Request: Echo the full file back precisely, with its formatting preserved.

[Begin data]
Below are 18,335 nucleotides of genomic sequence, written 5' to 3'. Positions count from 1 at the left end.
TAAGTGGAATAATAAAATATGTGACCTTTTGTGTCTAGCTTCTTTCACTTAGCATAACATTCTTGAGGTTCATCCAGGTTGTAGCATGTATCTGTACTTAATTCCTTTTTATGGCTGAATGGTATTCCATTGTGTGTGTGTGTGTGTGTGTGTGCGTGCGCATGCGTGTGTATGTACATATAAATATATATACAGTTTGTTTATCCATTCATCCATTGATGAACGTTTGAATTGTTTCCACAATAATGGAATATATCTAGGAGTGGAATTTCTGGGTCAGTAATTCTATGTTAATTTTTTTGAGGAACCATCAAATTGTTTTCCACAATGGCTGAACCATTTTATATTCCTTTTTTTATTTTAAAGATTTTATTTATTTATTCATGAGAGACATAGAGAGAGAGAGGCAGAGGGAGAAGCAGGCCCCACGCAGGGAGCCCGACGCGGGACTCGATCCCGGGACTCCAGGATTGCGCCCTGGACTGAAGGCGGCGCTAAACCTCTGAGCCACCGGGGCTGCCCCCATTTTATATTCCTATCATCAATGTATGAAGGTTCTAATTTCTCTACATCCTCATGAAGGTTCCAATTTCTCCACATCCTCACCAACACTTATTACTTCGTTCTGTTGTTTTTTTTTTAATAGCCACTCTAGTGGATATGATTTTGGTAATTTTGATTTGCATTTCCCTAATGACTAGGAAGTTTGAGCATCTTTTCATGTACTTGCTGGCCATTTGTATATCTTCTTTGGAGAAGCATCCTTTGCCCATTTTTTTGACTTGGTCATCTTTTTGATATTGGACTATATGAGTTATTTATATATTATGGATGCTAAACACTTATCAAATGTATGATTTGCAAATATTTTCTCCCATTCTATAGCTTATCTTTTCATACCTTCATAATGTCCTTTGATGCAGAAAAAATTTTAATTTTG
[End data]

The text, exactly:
Below are 18,335 nucleotides of genomic sequence, written 5' to 3'. Positions count from 1 at the left end.
TAAGTGGAATAATAAAATATGTGACCTTTTGTGTCTAGCTTCTTTCACTTAGCATAACATTCTTGAGGTTCATCCAGGTTGTAGCATGTATCTGTACTTAATTCCTTTTTATGGCTGAATGGTATTCCATTGTGTGTGTGTGTGTGTGTGTGTGCGTGCGCATGCGTGTGTATGTACATATAAATATATATACAGTTTGTTTATCCATTCATCCATTGATGAACGTTTGAATTGTTTCCACAATAATGGAATATATCTAGGAGTGGAATTTCTGGGTCAGTAATTCTATGTTAATTTTTTTGAGGAACCATCAAATTGTTTTCCACAATGGCTGAACCATTTTATATTCCTTTTTTTATTTTAAAGATTTTATTTATTTATTCATGAGAGACATAGAGAGAGAGAGGCAGAGGGAGAAGCAGGCCCCACGCAGGGAGCCCGACGCGGGACTCGATCCCGGGACTCCAGGATTGCGCCCTGGACTGAAGGCGGCGCTAAACCTCTGAGCCACCGGGGCTGCCCCCATTTTATATTCCTATCATCAATGTATGAAGGTTCTAATTTCTCTACATCCTCATGAAGGTTCCAATTTCTCCACATCCTCACCAACACTTATTACTTCGTTCTGTTGTTTTTTTTTTAATAGCCACTCTAGTGGATATGATTTTGGTAATTTTGATTTGCATTTCCCTAATGACTAGGAAGTTTGAGCATCTTTTCATGTACTTGCTGGCCATTTGTATATCTTCTTTGGAGAAGCATCCTTTGCCCATTTTTTTGACTTGGTCATCTTTTTGATATTGGACTATATGAGTTATTTATATATTATGGATGCTAAACACTTATCAAATGTATGATTTGCAAATATTTTCTCCCATTCTATAGCTTATCTTTTCATACCTTCATAATGTCCTTTGATGCAGAAAAAATTTTAATTTTG